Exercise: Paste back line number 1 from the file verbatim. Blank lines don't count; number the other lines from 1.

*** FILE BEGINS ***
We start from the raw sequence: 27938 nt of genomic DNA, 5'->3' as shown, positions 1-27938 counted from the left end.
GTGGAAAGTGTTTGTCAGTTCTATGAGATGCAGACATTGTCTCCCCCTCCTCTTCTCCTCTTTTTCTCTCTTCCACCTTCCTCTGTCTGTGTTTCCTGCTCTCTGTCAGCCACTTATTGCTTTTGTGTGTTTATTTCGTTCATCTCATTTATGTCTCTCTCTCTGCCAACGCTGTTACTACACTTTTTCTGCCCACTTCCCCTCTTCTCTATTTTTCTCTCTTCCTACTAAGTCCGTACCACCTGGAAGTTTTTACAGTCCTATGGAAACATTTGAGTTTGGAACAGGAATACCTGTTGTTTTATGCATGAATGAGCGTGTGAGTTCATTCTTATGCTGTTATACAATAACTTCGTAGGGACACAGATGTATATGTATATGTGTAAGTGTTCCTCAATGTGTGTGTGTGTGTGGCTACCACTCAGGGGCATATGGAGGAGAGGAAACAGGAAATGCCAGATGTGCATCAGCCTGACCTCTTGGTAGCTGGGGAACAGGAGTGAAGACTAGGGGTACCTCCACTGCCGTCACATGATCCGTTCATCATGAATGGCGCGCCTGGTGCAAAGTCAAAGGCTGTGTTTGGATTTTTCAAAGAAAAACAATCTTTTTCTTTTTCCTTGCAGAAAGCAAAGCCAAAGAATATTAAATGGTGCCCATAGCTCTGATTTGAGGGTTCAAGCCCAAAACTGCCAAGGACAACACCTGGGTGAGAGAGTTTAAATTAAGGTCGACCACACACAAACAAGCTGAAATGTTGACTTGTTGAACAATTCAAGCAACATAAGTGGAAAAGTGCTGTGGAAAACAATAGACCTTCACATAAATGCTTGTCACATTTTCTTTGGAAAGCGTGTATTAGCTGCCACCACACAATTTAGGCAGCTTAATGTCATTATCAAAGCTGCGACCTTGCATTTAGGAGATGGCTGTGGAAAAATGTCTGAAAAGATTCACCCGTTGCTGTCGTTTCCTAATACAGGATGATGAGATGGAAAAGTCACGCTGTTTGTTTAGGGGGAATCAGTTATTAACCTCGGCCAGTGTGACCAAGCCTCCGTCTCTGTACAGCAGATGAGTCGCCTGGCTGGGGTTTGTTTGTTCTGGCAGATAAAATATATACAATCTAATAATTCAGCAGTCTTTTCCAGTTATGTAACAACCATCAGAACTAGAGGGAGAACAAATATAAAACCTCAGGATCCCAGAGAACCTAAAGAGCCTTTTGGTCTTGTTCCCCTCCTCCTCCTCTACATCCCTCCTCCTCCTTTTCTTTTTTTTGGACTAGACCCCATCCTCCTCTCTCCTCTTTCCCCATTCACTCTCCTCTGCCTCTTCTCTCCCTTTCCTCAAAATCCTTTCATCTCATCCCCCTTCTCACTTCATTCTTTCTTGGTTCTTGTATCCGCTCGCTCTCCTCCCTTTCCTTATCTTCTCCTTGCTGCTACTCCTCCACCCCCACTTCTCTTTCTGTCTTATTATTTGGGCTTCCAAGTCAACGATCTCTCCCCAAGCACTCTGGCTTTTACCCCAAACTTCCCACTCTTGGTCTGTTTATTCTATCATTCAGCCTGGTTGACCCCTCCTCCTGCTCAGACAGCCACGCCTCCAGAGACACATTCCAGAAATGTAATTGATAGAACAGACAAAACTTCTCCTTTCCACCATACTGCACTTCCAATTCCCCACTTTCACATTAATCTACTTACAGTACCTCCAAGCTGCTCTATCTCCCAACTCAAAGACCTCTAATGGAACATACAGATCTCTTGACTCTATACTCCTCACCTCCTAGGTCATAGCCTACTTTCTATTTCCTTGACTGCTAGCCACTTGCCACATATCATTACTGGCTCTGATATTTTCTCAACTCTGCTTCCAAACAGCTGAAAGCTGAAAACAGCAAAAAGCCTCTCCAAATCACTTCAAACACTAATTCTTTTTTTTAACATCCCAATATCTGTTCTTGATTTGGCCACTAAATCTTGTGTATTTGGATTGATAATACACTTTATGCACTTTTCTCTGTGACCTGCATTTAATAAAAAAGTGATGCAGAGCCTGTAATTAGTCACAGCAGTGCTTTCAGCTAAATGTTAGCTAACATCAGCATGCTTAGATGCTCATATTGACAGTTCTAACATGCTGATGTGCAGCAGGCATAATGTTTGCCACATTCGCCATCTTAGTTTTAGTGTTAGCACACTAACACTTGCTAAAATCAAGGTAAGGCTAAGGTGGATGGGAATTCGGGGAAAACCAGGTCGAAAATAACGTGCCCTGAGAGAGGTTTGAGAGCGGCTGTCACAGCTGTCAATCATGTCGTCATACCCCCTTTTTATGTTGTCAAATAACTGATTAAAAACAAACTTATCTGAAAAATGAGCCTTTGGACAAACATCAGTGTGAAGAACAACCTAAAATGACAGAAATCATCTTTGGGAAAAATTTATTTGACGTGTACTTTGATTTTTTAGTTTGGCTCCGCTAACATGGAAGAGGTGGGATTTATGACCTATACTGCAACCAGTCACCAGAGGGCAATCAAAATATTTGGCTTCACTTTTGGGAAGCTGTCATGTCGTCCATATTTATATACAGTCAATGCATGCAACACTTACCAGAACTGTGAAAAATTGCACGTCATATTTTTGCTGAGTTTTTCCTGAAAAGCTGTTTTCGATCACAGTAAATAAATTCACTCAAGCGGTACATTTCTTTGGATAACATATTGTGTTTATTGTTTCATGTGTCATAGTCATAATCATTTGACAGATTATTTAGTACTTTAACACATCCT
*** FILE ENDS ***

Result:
We start from the raw sequence: 27938 nt of genomic DNA, 5'->3' as shown, positions 1-27938 counted from the left end.